Technology Pro Tip: Get started quickly with no-code frameworks: Associations now


Through Ernie Smith / 20 Sep 2021
(mangpor_2004/iStock/Getty Images Plus)

Deploying software that can help non-technical staff build websites or apps can increase your association’s ability to experiment on the fly.

If your association does not have a dedicated web development or design team, it can be difficult, if not impossible, to launch a new initiative due to the costs and resources involved.

But no-code tools, a rising trend in the tech world, offer opportunities for associations that want to test an idea before making a major investment. You might find that they are exactly what you need to bridge the gap.

What is the strategy?

Utilities without code have technically been around since the time Macintoshes had built-in CRT monitors, but they have become increasingly powerful in recent years, allowing for fast builds even by users who lack traditional programming skills.

With the rising popularity of application programming interfaces (APIs), these tools have matured in function and can now be integrated with existing tools that associations use, such as association management systems.

No-code tools vary in complexity—bubble.ioallows, for example, to build deep mobile applications without programming, while Map specializes in one page websites that can be used to promote an event or sell a product. And web flow allows designers to build sites without touching HTML (but if they want to get their hands dirty with the code, they can).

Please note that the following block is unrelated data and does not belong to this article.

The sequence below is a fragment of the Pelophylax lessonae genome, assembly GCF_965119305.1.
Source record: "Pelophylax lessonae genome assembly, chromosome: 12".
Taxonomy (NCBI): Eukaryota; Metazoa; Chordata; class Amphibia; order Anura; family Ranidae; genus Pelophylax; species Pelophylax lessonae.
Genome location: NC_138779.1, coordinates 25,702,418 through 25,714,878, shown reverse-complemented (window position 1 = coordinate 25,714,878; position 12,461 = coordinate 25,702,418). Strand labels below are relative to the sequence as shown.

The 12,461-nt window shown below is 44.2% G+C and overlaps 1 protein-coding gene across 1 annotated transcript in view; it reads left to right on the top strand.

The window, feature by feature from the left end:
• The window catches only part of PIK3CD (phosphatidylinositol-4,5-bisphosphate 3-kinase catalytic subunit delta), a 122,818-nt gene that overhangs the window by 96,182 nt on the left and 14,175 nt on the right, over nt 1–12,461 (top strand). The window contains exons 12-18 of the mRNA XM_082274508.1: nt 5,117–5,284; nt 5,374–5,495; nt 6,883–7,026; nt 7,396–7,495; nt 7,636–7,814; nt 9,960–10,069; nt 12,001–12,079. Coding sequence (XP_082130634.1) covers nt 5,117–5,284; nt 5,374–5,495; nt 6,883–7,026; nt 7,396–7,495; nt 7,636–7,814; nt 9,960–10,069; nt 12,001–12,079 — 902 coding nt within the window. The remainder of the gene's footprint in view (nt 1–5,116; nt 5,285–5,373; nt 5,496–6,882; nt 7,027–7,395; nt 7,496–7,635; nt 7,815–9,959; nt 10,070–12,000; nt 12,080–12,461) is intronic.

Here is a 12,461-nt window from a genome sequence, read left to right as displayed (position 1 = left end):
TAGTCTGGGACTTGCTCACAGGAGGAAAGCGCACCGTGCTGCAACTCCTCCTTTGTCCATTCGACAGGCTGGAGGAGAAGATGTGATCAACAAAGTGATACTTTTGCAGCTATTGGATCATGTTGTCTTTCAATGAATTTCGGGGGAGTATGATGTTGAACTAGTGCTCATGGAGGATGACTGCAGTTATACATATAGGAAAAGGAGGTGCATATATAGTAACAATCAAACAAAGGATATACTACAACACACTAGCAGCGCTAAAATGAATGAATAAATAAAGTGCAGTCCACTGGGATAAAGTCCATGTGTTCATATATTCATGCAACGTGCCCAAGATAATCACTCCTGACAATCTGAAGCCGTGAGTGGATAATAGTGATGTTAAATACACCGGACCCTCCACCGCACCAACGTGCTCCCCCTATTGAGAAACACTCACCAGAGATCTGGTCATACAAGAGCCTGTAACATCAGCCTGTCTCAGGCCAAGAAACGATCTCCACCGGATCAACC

Generally, these tools are sold as proprietary software-as-a-service (SaaS) solutions, meaning they come with a monthly or annual bill. But they can still be significantly cheaper than a development tool.

Why is it effective?

It could save a lot of money, allowing applications to be built and managed by fewer technical staff than a custom solution would allow.

“No-code software is suitable for use by non-technical business people, also known as ‘civil developers'” Harvard Business Review collaborators Chris Johannessen and Tom Davenport wrote about the trend recently. “For many companies, this helps them digitize and automate tasks and processes faster than hiring and onboarding hard-to-find development talent.”

(John and Davenport warned, however, that no-code may require resources from the IT department to support development.)

What is the potential?

It is often said that emerging technologies are best implemented in areas that are not your primary discipline, and no code tools can allow you to work on those secondary initiatives. No-code tools allow your association to try new endeavors with relatively low risk, giving creative team members who may have strong ideas but less technical know-how what they need to try something new. It could even extend the reach of an existing development resource.

“We’ve seen organizations where one system developer supports ten or more citizen developers,” Johannessen and Davenport wrote.

It won’t be enough to replace larger development tasks – you may still need to outsource your main website development – but it can help put your experimentation at your fingertips.

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